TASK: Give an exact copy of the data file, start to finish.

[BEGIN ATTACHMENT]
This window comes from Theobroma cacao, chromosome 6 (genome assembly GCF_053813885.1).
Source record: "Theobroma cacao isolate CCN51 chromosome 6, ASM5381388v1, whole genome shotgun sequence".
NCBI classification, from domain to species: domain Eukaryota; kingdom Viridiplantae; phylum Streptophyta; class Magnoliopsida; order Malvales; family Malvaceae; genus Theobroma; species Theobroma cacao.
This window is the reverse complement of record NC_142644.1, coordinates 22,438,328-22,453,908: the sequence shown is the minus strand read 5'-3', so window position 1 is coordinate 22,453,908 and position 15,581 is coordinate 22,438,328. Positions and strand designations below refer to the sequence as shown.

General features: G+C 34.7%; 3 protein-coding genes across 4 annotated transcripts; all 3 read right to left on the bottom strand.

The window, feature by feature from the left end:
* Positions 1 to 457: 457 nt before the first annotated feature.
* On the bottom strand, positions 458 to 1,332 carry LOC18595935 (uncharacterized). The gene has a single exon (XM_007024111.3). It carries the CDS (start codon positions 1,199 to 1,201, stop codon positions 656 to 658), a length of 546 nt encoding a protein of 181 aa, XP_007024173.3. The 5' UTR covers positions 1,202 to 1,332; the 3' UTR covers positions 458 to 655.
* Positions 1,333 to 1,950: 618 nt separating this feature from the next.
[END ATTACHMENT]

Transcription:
This window comes from Theobroma cacao, chromosome 6 (genome assembly GCF_053813885.1).
Source record: "Theobroma cacao isolate CCN51 chromosome 6, ASM5381388v1, whole genome shotgun sequence".
NCBI classification, from domain to species: domain Eukaryota; kingdom Viridiplantae; phylum Streptophyta; class Magnoliopsida; order Malvales; family Malvaceae; genus Theobroma; species Theobroma cacao.
This window is the reverse complement of record NC_142644.1, coordinates 22,438,328-22,453,908: the sequence shown is the minus strand read 5'-3', so window position 1 is coordinate 22,453,908 and position 15,581 is coordinate 22,438,328. Positions and strand designations below refer to the sequence as shown.

General features: G+C 34.7%; 3 protein-coding genes across 4 annotated transcripts; all 3 read right to left on the bottom strand.

The window, feature by feature from the left end:
* Positions 1 to 457: 457 nt before the first annotated feature.
* On the bottom strand, positions 458 to 1,332 carry LOC18595935 (uncharacterized). The gene has a single exon (XM_007024111.3). It carries the CDS (start codon positions 1,199 to 1,201, stop codon positions 656 to 658), a length of 546 nt encoding a protein of 181 aa, XP_007024173.3. The 5' UTR covers positions 1,202 to 1,332; the 3' UTR covers positions 458 to 655.
* Positions 1,333 to 1,950: 618 nt separating this feature from the next.